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Until the 1970s, little was known about primates. We didn’t know, for instance, that chimpanzees and gorillas use tools to perform tasks like catching food in the wild or that orangutans have a strong maternal instinct. Not to mention, we had no clue how similar primates are to us humans. If it weren’t for the renowned anthropologist Louis Leakey and his belief that understanding primate behavior was vital to understanding the origins of humans, maybe we still wouldn’t today.

Convinced that humans had evolved from the apes, Leakey wanted primates to be studied in the wild – something that had never been done before. According to records from the Leakey Foundation, he was responsible for initiating Jane Goodall’s long-term field study of chimpanzees in the wild, and he helped obtain and coordinate funding for similar projects such as Dian Fossey’s work with mountain gorillas in Rwanda, and Birute Galdikas-Brindamour’s work with orangutans in the Sarawak region of Indonesia.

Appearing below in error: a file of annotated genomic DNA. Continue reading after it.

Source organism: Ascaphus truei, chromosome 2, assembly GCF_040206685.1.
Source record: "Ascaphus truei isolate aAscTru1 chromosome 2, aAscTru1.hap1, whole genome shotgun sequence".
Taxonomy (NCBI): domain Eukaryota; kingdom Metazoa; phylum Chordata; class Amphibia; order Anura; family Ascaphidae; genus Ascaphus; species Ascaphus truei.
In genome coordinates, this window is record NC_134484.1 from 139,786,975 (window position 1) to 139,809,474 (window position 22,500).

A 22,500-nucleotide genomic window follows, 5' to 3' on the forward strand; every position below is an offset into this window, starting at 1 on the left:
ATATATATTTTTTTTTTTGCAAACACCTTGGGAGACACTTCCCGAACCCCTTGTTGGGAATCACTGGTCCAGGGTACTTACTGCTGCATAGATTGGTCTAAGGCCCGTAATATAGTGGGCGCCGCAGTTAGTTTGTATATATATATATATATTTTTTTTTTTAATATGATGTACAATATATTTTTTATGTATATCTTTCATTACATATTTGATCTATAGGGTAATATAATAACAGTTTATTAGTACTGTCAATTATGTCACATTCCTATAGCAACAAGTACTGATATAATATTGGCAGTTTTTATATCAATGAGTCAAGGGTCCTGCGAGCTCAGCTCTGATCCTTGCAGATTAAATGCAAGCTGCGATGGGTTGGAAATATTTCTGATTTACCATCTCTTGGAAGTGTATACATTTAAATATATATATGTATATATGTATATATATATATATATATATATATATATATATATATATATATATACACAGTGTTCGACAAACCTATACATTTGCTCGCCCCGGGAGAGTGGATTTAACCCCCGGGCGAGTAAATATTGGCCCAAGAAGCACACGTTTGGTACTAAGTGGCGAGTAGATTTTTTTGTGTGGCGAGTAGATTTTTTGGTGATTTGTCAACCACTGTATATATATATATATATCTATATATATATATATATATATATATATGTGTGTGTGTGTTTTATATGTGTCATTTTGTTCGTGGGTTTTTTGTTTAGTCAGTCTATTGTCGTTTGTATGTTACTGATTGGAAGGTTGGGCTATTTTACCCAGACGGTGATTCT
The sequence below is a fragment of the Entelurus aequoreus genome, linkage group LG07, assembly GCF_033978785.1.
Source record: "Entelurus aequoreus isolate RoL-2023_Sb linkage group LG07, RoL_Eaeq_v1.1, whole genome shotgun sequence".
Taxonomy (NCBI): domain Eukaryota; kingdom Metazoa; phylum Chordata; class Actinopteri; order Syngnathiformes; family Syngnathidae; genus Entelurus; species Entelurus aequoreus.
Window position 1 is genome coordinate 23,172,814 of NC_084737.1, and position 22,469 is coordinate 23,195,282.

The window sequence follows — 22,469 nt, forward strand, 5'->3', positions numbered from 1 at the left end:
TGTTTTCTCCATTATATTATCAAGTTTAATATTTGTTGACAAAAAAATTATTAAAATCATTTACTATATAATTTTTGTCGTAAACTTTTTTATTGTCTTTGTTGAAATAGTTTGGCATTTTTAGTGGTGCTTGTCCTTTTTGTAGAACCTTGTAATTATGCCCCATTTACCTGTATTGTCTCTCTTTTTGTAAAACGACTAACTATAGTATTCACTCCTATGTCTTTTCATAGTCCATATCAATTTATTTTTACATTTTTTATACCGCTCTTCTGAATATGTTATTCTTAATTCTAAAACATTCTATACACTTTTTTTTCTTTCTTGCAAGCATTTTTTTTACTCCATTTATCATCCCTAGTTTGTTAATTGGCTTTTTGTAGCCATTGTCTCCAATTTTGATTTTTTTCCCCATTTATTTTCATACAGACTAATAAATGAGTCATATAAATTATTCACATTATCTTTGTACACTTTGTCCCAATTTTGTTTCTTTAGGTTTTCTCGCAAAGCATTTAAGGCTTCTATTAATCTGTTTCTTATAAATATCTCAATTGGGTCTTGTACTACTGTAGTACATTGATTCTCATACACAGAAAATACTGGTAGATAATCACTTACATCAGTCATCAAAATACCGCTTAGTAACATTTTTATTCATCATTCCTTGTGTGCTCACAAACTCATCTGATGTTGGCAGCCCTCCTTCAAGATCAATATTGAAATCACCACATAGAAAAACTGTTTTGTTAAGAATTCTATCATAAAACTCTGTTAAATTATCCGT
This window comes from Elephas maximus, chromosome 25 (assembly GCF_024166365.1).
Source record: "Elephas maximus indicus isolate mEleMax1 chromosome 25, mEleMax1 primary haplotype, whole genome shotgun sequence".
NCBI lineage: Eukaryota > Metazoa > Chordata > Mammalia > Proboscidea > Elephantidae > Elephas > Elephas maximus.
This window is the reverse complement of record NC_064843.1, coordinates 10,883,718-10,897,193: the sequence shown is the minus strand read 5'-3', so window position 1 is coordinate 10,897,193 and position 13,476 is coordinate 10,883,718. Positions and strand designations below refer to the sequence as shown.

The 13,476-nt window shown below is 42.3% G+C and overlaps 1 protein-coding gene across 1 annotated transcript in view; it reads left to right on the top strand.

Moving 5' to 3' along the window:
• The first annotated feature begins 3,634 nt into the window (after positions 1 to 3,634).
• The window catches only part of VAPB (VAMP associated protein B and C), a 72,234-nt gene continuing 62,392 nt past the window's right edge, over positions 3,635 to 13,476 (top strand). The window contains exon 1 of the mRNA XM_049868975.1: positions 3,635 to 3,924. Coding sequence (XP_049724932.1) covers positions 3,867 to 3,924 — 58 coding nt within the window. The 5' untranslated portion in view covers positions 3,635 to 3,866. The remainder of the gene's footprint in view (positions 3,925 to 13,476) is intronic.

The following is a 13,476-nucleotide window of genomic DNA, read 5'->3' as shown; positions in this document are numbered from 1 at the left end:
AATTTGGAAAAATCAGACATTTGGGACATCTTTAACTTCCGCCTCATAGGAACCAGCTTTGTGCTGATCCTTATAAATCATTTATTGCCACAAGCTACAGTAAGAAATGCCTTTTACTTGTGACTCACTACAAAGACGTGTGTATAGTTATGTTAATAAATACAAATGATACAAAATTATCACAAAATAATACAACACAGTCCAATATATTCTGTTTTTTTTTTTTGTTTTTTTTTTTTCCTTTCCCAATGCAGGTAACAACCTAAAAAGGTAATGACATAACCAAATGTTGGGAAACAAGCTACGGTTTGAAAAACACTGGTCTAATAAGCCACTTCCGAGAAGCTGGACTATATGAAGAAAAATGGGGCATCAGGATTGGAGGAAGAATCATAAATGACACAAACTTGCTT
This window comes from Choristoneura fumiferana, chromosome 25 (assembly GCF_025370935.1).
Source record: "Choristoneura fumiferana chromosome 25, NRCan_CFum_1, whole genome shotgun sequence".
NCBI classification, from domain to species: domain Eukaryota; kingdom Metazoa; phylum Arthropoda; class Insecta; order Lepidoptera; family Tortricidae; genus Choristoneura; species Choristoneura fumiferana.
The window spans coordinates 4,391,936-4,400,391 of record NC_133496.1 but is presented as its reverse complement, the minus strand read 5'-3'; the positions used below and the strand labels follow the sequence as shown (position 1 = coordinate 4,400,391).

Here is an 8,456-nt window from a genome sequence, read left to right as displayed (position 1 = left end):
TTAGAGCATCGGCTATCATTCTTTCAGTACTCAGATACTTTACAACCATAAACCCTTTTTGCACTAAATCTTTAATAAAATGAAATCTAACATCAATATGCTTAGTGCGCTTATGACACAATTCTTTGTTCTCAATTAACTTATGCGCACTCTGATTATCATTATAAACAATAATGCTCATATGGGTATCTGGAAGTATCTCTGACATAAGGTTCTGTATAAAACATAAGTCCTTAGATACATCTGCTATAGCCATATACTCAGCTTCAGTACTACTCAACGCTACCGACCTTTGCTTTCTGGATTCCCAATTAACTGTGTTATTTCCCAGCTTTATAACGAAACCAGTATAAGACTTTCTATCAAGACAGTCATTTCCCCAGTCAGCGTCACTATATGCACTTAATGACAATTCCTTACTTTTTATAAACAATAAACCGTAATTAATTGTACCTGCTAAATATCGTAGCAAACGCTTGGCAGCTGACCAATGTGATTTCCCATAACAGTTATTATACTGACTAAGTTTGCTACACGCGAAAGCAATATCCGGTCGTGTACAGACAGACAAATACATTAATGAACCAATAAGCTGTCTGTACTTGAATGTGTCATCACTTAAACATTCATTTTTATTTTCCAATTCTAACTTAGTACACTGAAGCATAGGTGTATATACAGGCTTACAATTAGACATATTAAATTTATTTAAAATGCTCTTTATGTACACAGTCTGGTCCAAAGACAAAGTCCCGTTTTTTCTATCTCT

None of these three women had much scientific experience or knowledge and that is precisely what Leakey wanted: minds uncluttered and unbiased by science. Interestingly, some of the most groundbreaking discoveries in science would be made by this trio; Leakey’s Angels, as they came to be known.

Jane Goodall: Gombe, Binoculars, and David Graybeard

jane-goodall-615Jane Goodall Institute

Jane Goodall first began studying chimpanzees in Gombe Stream National Park, Tanzania in 1960. She came with no degrees, no experience, just patience, and passion. Every morning, she’d hike through the forests, with binoculars on hand, waiting to catch a glimpse of a chimpanzee in the wild. And, instead of numbering the chimpanzees she saw, she chose to unconventionally, give them names. David Greybeard was the first chimpanzee to accept her, the pale stranger in the forest, and this paved the way to a great deal of phenomenal research.